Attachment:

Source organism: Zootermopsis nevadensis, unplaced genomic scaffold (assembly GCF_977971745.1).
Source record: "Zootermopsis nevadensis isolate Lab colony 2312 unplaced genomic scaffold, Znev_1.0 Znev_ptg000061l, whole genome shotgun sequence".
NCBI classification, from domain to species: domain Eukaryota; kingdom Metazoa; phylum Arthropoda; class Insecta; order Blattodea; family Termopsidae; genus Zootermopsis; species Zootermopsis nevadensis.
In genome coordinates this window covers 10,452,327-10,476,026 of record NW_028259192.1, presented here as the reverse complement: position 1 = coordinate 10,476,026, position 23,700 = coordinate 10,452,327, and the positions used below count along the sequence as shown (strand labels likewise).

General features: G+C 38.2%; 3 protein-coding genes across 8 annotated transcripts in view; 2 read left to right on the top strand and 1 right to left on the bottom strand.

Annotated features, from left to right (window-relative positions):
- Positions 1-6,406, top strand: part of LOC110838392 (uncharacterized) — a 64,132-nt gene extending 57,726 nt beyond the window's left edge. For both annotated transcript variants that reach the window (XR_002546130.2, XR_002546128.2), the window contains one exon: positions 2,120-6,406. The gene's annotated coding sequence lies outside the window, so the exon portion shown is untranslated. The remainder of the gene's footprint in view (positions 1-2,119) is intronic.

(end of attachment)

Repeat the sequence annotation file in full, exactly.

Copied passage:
Source organism: Zootermopsis nevadensis, unplaced genomic scaffold (assembly GCF_977971745.1).
Source record: "Zootermopsis nevadensis isolate Lab colony 2312 unplaced genomic scaffold, Znev_1.0 Znev_ptg000061l, whole genome shotgun sequence".
NCBI classification, from domain to species: domain Eukaryota; kingdom Metazoa; phylum Arthropoda; class Insecta; order Blattodea; family Termopsidae; genus Zootermopsis; species Zootermopsis nevadensis.
In genome coordinates this window covers 10,452,327-10,476,026 of record NW_028259192.1, presented here as the reverse complement: position 1 = coordinate 10,476,026, position 23,700 = coordinate 10,452,327, and the positions used below count along the sequence as shown (strand labels likewise).

General features: G+C 38.2%; 3 protein-coding genes across 8 annotated transcripts in view; 2 read left to right on the top strand and 1 right to left on the bottom strand.

Annotated features, from left to right (window-relative positions):
- Positions 1-6,406, top strand: part of LOC110838392 (uncharacterized) — a 64,132-nt gene extending 57,726 nt beyond the window's left edge. For both annotated transcript variants that reach the window (XR_002546130.2, XR_002546128.2), the window contains one exon: positions 2,120-6,406. The gene's annotated coding sequence lies outside the window, so the exon portion shown is untranslated. The remainder of the gene's footprint in view (positions 1-2,119) is intronic.